Last Sunday, I stood at the base of a mountain in Arizona. My shoes were tied tight. I had Dame Camera (my Nikon) strapped to my front. And my brain was swimming. Two days before, I’d flown myself across the country for Bloggy Bootcamp in Phoenix (#BBCPHX), and for an introvert like me, that was really stretching the limits of my comfort zone. I’d fought butterflies for days, met some new and amazing people who share my passion (do you know how rare that is?), and I learned so much about making the blog of mine amazing. The entire conference was positive, and support for fellow bloggers, for other women, and for myself was a constant theme. But I woke up Sunday overwhelmed by a buildup of emotion and information. In those moments from my hotel bed, the world was too quiet. No conference. No kids. I was almost drowning in my own mind.
I started the Gateway Loop Trail in the McDowell Sonoran Preserve looking for distraction or peace, whichever came first, and clicking photos of most everything. In Arizona, the horizons stretch on forever, and mountains rise up out of the desert floor like waves on the ocean. There’s a beauty in the desolation and barrenness of the desert that I’m not used to. It took me off guard, like I was walking on the moon. The trail stretched upward and curved counter-clockwise around the mountain. Craggy rocks stuck out of the red-dirt path. They kept my attention, so each step had to be planned. My mind went to where my foot should go next, where each step should take me. And when I wasn’t thinking of stepping, I was admiring the wide view into the valley below or the way the mountain reached up so steeply above me. I kept shooting pictures.
On my way up the mountain, I met fewer and fewer hikers. I listened to my steps and my breath and the rhythm they formed. I heard a bird’s wings crease as he flew over head. I kept putting one foot after another, stretching my stride to make it over or beside an uneven place in the path. I let my camera dangle, and I pumped my arms. And I breathed. At one moment, just before the crest of the trail, I looked up and around me. And in that moment, I realized that everything around me was still in the desert sunlight. And as I stood unmoving, my I noticed my thoughts were still as well. My walk had created a meditation of sorts, and I’d found the peace I was searching for. My body felt lighter, and my shoulders were relaxed.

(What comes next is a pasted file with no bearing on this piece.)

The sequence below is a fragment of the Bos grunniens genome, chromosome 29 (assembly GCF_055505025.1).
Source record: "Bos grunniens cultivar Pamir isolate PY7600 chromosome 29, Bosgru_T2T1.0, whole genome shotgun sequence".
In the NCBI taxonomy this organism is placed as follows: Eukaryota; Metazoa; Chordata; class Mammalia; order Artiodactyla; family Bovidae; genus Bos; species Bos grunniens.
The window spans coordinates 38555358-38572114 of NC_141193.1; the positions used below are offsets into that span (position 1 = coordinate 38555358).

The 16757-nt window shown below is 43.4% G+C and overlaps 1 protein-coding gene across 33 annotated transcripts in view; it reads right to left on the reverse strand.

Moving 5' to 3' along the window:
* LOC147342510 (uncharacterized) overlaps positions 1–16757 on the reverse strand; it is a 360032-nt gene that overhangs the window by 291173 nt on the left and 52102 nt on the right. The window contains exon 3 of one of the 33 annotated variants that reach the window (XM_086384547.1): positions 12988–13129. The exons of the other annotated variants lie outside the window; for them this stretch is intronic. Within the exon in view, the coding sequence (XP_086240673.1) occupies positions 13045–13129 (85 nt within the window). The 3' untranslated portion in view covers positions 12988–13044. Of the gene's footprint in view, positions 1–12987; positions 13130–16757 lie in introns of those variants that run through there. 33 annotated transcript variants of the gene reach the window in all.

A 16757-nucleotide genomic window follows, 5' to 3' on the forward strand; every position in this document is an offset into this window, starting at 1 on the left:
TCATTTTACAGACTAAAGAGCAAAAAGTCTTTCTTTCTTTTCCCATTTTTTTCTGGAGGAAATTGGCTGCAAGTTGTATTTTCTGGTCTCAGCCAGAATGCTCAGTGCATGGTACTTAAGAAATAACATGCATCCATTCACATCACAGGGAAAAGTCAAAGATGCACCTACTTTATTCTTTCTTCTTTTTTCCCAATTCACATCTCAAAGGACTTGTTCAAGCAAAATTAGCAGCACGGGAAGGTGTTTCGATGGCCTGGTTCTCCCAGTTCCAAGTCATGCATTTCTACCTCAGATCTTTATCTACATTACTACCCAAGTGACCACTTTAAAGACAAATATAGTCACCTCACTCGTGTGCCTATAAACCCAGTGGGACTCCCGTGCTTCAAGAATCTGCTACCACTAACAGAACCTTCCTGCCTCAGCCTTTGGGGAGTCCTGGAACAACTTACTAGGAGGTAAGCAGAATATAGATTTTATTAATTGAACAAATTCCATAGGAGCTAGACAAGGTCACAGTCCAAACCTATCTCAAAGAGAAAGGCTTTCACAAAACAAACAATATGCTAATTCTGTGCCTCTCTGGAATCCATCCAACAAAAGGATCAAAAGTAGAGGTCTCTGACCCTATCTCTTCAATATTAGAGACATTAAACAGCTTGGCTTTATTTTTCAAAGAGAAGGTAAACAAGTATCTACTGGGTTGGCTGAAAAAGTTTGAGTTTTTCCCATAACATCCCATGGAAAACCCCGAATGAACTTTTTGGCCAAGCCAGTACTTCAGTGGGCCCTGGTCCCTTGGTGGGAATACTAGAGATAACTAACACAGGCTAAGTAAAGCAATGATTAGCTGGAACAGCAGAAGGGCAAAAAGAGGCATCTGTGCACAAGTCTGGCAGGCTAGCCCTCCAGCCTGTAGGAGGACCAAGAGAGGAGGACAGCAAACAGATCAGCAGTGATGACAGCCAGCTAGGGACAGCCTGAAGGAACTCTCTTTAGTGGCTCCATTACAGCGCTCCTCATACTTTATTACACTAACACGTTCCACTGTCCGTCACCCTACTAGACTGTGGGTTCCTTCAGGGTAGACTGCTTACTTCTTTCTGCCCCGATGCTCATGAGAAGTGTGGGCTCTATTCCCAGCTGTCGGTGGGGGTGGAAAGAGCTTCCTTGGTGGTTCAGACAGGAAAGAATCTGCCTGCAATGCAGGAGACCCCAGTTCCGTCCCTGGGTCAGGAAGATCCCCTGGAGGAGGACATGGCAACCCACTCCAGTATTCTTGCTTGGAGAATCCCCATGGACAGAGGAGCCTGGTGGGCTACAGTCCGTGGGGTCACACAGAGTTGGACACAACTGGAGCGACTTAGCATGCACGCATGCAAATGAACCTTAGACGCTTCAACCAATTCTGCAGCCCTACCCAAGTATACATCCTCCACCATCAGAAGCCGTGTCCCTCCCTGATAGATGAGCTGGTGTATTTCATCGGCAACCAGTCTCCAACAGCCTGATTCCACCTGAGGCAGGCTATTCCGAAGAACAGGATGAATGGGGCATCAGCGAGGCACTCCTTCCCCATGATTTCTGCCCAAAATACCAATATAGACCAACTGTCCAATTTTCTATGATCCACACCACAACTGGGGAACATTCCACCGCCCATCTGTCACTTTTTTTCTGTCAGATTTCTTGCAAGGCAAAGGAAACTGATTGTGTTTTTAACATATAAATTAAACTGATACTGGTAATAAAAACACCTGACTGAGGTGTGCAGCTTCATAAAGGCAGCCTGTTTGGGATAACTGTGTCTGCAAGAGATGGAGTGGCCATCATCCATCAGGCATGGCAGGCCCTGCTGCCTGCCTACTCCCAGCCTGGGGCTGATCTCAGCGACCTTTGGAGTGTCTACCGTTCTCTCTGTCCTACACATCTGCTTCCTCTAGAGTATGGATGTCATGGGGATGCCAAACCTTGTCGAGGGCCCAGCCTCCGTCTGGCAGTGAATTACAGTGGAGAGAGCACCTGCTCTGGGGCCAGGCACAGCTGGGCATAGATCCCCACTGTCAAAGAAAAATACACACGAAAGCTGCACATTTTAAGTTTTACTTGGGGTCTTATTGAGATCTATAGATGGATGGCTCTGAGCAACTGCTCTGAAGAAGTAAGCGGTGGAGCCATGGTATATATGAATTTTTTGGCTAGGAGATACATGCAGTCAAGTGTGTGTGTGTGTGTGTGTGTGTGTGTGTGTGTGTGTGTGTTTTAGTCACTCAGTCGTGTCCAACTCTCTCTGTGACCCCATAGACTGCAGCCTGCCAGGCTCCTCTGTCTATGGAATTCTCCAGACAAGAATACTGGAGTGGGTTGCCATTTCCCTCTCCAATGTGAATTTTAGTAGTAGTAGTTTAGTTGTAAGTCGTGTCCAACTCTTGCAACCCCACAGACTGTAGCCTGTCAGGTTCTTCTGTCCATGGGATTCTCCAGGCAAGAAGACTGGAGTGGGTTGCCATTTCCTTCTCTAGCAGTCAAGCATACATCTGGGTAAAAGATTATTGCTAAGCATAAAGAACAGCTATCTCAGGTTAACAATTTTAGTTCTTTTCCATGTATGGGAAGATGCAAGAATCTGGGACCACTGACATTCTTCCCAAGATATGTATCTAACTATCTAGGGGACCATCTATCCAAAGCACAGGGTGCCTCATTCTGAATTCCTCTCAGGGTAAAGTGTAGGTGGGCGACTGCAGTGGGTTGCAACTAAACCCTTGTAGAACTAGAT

This is the moment that I’d composed a love letter to myself through my actions. Through exercise, by shooting photographs, by traveling far and away, I was able to give myself exactly what I needed. Peace didn’t come in the things I was saying inside my head, peace came from the act of showing myself love. It came from being kind to myself, giving myself a break, allowing myself the time to do what was needed.
I’m really good at showing my children, my family, my friends love. And in These 30 Days, I’m falling head over heels for total strangers and expressing that emotion to them too. But it’s much harder to show myself the love that I deserve, or simple the love that I need.
This is my big take away from my cross-country travels: love letters don’t have to be written down. They can be formed in footsteps, in moments of solitude, and they can be written to yourself.
So tell me: What is your favorite way to write yourself wordless love letters? How often do you push yourself out of your comfort zone?